Around 75% of rare diseases remain undiagnosed in Latin America. The region’s limited diagnosis of rare diseases largely stems from a lack of research, low medical practice registration and inadequate infant screening. There is also a connection between poverty and rare disease diagnosis in the region. Upper-middle-class citizens in Latin America have better access to quality health care and possess the financial capacity to consult numerous doctors and pay for treatments. On the other hand, a significant portion of Latin America’s population lives in poverty. Due to this high rate of poverty and expensive health care costs, rare diseases in Latin America often remain untreated and undiagnosed.
Acknowledgment of Rare Diseases
The EU reports that rare diseases impact one in 2,000 individuals or fewer. Rare diseases affect around 350 million people across the globe, with rare diseases in Latin America accounting for approximately 50 million cases. The World Health Organization (WHO) has recorded 7,000 rare diseases, including Aarskog syndrome, Balo disease and Canavan disease.
Latin American countries, such as Venezuela and Cuba, have no legislation in place to prioritize research, diagnosis and treatment of rare diseases, according to the Wilson Center in 2022. Peru has basic rare disease legislation in place but only implemented it in 2011. In comparison, the U.S. passed its first rare disease legislation, the Orphan Drug Act, 28 years before in 1983.
The Impact of Poverty on Rare Disease Diagnosis
Rare diseases like trichuriasis and ancylostomiasis (hookworm infection) are prevalent in Latin America and mostly affect poor and rural areas. However, according to the Pan American Health Organization, in 2017, about 30% of people in the Americas could not access health care services due to economic constraints. As such, many rare diseases either remain untreated or result in financially crippling patient costs.
Many of Latin America’s governments often cannot afford to bear the cost of the drugs required to treat rare diseases. Without right-to-health litigation, legality that ensures governments sustain medical costs, impoverished persons suffer the complications and impacts of rare diseases in Latin America.
The 2022 Social Panorama of Latin America and the Caribbean concluded that around 201 million people in the region live in poverty and 82 million people experience extreme poverty. Therefore, almost a third of the population lives in a degree of poverty that restricts them from accessing medical provisions.
The Persons Living with a Rare Disease (PLWRD) Resolution
In December 2021, the U.N. adopted the first-ever U.N. Resolution on “Addressing the Challenges of Persons Living with a Rare Disease and their Families.” The Resolution pledges to acknowledge and “protect the human rights of all persons, including the estimated 300 million persons living with a rare disease worldwide.” The U.N. aims to draw attention to rare diseases by urging U.N. member states to improve their health care systems and provide services that are non-discriminatory and accessible to all income groups.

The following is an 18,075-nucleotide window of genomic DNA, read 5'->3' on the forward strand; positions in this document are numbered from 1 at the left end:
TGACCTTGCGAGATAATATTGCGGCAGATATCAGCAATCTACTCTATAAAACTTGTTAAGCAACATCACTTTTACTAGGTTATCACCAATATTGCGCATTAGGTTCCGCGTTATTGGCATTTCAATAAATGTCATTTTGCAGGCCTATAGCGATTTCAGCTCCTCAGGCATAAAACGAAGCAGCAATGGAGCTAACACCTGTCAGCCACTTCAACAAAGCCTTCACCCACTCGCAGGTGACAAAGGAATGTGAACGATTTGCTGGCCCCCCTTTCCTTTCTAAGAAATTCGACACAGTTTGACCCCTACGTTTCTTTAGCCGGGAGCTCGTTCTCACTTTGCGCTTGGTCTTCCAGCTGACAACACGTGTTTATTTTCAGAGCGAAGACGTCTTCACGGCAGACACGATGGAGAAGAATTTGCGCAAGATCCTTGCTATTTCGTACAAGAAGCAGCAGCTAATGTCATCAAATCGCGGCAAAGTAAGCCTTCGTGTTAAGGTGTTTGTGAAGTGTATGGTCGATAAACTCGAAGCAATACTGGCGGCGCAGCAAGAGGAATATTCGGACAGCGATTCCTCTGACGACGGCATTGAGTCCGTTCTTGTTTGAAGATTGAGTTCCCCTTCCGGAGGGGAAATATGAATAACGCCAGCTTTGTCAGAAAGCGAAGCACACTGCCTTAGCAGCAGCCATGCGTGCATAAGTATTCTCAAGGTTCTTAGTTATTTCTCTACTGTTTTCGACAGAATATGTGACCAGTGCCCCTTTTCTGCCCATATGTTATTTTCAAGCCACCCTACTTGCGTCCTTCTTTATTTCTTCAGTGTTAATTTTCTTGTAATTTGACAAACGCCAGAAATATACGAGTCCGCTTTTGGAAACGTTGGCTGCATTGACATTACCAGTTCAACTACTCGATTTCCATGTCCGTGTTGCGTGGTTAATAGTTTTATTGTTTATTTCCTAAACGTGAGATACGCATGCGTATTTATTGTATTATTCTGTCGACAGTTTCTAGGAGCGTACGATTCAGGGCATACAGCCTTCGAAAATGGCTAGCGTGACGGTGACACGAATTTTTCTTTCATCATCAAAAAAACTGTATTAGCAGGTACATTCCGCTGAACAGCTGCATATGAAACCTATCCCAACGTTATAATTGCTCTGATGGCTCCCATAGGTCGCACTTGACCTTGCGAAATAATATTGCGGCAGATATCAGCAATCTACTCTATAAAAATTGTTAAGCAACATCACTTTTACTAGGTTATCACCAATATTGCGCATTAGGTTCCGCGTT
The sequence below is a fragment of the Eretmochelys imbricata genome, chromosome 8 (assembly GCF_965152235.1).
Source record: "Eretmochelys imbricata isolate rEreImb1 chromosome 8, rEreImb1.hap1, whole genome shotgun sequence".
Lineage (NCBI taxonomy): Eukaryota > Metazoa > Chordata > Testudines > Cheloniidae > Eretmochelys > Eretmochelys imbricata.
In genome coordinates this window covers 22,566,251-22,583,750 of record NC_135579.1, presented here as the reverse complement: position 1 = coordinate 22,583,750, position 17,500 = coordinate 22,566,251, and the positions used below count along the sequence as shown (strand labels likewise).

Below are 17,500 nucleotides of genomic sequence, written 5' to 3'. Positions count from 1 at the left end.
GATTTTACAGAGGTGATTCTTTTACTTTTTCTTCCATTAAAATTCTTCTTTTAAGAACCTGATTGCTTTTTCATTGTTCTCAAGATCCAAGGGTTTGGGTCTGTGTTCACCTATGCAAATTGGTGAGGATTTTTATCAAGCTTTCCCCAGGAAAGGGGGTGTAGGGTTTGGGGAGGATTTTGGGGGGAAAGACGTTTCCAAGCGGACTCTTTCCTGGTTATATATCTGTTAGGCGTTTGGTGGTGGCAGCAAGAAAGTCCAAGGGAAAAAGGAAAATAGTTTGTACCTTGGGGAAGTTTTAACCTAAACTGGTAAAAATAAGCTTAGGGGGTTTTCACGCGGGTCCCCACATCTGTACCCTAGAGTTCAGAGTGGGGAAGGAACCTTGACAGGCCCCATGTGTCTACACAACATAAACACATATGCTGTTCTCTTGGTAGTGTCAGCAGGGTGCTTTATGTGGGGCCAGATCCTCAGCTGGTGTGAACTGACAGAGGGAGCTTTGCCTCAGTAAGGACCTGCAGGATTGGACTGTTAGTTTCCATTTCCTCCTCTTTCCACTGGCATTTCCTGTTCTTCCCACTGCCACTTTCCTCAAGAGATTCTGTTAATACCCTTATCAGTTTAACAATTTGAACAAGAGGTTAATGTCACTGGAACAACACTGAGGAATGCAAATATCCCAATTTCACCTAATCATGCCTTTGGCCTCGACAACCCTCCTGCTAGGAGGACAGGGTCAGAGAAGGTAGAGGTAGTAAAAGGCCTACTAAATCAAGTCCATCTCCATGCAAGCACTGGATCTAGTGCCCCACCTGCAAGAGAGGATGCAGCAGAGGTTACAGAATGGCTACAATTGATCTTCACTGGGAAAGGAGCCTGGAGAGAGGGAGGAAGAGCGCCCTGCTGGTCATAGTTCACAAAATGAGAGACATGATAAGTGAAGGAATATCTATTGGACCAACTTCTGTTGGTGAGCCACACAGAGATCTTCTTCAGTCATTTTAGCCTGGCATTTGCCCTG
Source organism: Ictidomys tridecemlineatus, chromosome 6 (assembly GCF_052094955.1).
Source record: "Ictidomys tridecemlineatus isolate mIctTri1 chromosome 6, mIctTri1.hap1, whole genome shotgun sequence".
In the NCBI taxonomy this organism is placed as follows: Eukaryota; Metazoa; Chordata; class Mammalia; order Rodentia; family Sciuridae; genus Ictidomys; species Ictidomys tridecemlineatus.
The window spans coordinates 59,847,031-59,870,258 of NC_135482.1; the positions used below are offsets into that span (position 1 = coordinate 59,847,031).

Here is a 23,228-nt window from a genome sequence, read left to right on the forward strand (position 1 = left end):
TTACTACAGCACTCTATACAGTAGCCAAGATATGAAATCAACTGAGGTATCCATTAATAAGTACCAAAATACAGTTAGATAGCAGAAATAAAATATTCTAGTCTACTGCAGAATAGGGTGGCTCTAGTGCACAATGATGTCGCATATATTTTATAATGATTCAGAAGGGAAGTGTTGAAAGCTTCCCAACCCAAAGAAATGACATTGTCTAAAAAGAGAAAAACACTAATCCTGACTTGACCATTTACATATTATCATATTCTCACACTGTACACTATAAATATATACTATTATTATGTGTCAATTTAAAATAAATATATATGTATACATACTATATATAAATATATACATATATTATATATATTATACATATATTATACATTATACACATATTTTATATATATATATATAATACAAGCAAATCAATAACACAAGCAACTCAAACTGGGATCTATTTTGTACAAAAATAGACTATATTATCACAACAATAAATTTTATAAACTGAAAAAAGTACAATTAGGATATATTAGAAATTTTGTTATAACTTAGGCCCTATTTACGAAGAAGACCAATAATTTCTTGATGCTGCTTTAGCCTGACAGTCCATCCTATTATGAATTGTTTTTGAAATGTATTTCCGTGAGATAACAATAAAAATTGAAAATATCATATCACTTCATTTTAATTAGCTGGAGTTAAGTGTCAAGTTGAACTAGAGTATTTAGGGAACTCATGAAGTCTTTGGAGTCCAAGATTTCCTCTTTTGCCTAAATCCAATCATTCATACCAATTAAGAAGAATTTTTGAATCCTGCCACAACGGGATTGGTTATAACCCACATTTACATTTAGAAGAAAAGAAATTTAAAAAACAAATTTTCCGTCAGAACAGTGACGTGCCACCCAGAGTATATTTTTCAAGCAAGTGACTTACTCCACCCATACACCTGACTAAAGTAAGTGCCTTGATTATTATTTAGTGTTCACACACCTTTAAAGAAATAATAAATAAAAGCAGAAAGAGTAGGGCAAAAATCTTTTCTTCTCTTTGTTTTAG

The U.N.’s 193 Member States embraced the PLWRD Resolution and Brazil stood as one of three countries originally advocating for the text. Brazil’s support of the agenda suggests recognition of the need to improve the treatment of rare diseases in Latin America. The U.N. hopes for the PLWRD agenda to be in full effect by no later than 2030 with the help of NGOs such as Rare Diseases International (RDI) and EURORDIS (Rare Diseases Europe).
Pharmaceutical Partnerships in Latin America
Pharmaceutical companies in Latin America are working together to improve access to life-saving treatments. HRA Pharma Rare Diseases and Celnova Pharma partnered in 2023 to increase the supply of medical drugs in Latin America. According to GlobalData’s drugs database, “only 5% of the globally marketed rare disease drugs are accessible in South and Central America.”
HRA RD and Celnova Pharma’s partnership will increase the availability of Metopirone and Lysodren to rare disease patients in Argentina, Chile and Peru. Metopirone treats Cushing’s syndrome and Lysoden treats adrenal cortical carcinoma, (ACC) both of which are rare diseases. In 2023, Argentina announced a 29.1% increase in government health spending, which will aid the dispersal of these drugs. An increased health budget allows for treatment subsidization and will help to provide medical care for Argentinians living in poverty.
Latin America’s struggle with rare disease diagnosis is systematic, and finding and implementing the appropriate solutions to this issue could take a while. However, pharmaceutical companies, the U.N. and NGOs are all working toward improving health care ethics and the treatment of rare diseases in Latin America and the world at large.
– Jennifer Preece